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Friday, July 22, 2005

Essentially literal translation defined

Dr. Leland Ryken's book, The Word of God in English (WOGE), has brought a needed counter-balance to some aspects of Bible translation theory, including Dynamic Equivalence theory, as it has been widely taught for several decades.

In the Preface to WOGE Dr. Ryken defines "essentially literal" as:
By an essentially literal translation I do not mean one that renders the original text so literally as to be incomprehensible to English readers. The syntax must be English rather than Hebrew or Greek, and idioms that are incomprehensible to English readers need to be rendered in terms of meaning rather than literal equivalence. But within the parameters of these necessary deviations from the original, an essentially literal translation applies the same rules as we expect from a published text in its original language: The author’s own words are reproduced, figurative language is retained instead of explained, and stylistic features and quirks of the author are allowed to stand as the author expressed them.
I like this. I agree with it. Dr. Ryken's two main points are ones which all translation theorists, are far as I know, advocate:
1. Using the syntax of the target language
2. Comprehensibility
Now, as the old saying goes, "The proof of the pudding is the eating." Do essentially literal translations follow Dr. Ryken's guidelines adequately so that "English readers" read truly "English syntax" and "comprehensible" wordings of biblical idioms? The term "English readers", used by Dr. Ryken, has not yet defined, but, presumably, it has a commonsense meaning, something along the lines of 'any literate English speaking person, at least above a certain age or reading level.'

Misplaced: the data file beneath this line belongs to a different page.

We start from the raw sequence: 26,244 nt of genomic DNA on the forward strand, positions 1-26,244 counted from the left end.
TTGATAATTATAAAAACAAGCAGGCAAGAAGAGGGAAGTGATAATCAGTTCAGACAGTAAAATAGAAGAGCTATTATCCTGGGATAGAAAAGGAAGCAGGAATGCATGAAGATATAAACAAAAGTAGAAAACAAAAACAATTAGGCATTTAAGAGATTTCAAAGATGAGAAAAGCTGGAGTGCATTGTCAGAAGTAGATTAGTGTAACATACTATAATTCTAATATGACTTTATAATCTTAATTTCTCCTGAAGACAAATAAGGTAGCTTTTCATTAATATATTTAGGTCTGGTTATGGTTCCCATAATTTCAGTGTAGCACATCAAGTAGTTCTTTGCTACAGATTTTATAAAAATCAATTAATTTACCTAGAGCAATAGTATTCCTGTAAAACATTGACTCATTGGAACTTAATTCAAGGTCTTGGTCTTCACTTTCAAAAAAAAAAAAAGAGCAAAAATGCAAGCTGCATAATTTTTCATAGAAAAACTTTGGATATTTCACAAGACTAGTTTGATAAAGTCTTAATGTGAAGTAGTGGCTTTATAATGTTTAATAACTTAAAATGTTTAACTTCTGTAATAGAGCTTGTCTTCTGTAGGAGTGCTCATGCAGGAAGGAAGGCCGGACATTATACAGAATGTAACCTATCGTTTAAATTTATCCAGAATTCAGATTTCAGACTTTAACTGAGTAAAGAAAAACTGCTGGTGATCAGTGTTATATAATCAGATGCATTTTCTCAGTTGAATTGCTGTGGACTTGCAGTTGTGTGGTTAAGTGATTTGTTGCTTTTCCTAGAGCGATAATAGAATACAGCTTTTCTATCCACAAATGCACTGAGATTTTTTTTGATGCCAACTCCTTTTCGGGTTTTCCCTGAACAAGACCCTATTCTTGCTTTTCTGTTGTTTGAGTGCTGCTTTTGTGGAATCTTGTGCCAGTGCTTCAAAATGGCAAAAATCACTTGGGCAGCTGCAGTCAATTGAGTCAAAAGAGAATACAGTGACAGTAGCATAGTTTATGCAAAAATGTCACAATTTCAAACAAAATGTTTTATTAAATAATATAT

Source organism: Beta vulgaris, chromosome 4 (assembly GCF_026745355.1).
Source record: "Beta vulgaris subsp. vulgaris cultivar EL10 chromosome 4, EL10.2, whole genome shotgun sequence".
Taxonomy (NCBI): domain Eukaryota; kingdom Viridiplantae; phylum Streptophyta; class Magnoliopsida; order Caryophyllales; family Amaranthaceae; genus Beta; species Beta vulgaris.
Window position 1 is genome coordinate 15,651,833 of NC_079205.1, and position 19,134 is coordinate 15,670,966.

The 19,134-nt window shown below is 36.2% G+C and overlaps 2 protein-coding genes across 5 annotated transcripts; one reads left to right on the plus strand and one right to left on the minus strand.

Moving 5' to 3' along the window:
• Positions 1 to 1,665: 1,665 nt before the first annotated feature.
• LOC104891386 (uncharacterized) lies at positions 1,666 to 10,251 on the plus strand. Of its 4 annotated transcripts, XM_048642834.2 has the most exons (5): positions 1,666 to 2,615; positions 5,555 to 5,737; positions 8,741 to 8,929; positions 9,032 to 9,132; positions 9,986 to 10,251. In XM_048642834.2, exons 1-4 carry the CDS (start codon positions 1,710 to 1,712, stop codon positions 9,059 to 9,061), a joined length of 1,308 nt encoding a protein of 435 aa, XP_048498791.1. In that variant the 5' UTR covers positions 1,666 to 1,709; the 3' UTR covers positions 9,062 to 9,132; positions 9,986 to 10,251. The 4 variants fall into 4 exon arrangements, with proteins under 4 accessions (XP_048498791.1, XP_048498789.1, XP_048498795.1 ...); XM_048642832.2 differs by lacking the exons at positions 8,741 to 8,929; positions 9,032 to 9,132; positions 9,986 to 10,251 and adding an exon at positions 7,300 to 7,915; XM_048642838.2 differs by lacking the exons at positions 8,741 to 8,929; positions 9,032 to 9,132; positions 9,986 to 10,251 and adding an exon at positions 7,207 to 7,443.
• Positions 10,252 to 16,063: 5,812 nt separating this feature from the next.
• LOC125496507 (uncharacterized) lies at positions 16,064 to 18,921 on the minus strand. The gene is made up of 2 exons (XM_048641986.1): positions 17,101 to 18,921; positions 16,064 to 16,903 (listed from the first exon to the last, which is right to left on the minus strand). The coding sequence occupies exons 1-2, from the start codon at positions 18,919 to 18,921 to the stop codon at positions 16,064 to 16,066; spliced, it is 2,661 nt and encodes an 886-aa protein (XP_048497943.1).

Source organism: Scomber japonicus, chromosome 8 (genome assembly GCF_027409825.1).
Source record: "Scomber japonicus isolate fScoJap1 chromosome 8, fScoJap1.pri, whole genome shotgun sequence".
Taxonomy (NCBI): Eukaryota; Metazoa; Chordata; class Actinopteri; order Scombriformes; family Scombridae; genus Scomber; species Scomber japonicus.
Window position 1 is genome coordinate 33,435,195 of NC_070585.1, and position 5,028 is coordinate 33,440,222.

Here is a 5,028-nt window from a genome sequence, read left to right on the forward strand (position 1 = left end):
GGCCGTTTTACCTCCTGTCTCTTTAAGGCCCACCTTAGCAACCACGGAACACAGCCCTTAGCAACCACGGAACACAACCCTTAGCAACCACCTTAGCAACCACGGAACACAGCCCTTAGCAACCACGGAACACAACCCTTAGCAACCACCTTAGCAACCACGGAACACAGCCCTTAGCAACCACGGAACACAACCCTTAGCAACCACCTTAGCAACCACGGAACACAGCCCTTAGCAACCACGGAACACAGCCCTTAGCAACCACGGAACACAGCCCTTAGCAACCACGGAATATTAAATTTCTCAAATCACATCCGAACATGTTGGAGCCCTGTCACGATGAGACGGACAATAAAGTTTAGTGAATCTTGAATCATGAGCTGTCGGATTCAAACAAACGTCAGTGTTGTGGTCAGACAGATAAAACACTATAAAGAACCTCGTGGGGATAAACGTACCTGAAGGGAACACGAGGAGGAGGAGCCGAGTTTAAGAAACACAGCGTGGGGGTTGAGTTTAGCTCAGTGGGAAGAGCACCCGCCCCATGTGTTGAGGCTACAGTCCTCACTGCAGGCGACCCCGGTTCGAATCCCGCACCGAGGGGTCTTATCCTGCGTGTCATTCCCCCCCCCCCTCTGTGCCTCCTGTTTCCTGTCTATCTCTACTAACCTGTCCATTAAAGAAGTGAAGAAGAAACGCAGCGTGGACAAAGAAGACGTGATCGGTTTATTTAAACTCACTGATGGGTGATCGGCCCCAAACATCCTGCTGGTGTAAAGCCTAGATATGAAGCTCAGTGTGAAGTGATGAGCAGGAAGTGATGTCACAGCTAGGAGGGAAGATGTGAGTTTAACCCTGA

If a translation is called "essentially literal," that is an empirical statement about that translation, since we can logically assume by use of that technical label, that the translation is following Dr. Ryken's two parameters of target language syntax and comprehensibility. Such a statement about a Bible translation is empirically verifiable. One scientific way of doing this is through testing the "data" (that is, translation wordings) with those who would be considered "English readers". Such testing is one focus of this blog. In fact, we have been conducting such tests for several weeks in polls on this blog. Results have been available for blog visitors to view. We will discuss the poll results in the near future.

Stay tuned! And have a good weekend.

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